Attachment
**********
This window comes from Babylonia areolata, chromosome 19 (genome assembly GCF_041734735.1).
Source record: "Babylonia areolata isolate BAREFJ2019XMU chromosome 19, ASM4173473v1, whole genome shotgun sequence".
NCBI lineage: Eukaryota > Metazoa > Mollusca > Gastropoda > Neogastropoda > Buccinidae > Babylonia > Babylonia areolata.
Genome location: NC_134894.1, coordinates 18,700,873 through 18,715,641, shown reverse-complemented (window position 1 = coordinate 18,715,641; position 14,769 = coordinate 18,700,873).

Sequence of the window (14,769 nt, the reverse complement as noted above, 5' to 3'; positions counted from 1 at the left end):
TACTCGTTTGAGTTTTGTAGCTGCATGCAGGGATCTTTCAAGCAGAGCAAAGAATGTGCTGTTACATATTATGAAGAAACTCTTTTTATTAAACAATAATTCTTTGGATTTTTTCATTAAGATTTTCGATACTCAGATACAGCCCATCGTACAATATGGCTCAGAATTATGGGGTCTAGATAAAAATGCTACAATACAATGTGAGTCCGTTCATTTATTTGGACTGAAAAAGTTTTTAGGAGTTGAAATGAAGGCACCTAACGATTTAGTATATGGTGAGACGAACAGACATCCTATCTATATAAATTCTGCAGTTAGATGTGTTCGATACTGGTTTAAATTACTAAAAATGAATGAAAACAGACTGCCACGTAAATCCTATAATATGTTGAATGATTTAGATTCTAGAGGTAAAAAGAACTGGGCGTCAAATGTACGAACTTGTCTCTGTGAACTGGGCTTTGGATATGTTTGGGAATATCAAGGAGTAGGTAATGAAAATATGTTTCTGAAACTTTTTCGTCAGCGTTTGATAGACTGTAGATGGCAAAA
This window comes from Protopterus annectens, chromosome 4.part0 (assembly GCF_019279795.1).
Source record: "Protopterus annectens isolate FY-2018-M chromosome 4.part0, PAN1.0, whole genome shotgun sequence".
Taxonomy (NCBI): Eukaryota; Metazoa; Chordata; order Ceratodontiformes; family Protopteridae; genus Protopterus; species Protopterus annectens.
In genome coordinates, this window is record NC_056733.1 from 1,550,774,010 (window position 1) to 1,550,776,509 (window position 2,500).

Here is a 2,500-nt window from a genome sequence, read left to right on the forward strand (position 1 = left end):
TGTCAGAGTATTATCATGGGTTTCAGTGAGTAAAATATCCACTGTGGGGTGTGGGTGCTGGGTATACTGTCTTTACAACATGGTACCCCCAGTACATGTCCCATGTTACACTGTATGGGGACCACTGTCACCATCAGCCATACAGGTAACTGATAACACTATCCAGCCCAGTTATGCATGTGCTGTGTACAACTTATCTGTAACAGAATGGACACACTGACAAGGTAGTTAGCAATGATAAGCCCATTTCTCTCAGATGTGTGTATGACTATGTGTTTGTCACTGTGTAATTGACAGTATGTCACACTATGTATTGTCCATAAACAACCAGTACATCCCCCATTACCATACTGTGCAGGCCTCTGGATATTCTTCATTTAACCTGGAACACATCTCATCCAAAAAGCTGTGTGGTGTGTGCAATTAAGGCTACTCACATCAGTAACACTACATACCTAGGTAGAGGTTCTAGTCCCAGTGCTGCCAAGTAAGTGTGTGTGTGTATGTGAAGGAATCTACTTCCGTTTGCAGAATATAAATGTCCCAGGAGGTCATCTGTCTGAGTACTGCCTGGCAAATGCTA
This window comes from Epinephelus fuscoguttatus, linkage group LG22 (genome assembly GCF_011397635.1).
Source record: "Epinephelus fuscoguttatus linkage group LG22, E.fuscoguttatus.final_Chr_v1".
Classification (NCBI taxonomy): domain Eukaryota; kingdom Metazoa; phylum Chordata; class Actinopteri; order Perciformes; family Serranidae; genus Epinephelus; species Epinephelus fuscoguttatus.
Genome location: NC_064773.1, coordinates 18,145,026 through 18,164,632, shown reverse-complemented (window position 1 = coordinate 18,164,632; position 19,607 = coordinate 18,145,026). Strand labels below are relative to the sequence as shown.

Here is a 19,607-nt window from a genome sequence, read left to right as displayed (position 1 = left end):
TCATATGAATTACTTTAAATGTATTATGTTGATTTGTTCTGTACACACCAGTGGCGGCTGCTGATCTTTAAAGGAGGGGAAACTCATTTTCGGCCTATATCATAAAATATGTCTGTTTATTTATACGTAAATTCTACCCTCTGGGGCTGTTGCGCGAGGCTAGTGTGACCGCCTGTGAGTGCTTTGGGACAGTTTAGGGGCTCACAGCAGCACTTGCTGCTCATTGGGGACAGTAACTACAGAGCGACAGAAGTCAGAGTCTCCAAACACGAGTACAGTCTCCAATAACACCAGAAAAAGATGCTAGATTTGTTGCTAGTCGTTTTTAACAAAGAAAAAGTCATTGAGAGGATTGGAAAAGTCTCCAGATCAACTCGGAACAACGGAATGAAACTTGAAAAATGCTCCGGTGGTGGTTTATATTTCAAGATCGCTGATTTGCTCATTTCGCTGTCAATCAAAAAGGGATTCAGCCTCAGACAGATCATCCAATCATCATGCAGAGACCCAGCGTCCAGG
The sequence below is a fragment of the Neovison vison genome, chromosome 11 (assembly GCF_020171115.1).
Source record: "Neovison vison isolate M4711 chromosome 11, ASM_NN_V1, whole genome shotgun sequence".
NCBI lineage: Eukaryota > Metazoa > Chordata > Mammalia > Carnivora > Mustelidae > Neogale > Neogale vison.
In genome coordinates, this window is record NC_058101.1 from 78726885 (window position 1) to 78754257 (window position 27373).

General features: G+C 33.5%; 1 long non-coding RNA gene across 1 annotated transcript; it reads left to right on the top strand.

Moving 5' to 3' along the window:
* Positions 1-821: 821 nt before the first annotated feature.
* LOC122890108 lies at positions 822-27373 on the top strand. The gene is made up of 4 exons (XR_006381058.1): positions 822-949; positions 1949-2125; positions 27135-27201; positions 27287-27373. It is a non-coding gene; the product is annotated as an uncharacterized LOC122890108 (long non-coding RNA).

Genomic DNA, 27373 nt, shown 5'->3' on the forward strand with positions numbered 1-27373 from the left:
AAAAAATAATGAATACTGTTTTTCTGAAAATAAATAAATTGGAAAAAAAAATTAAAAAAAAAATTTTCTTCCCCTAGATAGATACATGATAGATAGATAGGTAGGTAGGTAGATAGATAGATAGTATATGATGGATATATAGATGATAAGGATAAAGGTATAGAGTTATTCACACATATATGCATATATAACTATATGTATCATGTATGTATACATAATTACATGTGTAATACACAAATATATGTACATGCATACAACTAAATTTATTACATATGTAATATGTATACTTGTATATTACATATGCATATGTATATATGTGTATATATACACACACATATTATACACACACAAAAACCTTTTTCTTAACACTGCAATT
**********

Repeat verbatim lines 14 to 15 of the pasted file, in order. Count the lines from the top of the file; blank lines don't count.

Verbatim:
Source record: "Epinephelus fuscoguttatus linkage group LG22, E.fuscoguttatus.final_Chr_v1".
Classification (NCBI taxonomy): domain Eukaryota; kingdom Metazoa; phylum Chordata; class Actinopteri; order Perciformes; family Serranidae; genus Epinephelus; species Epinephelus fuscoguttatus.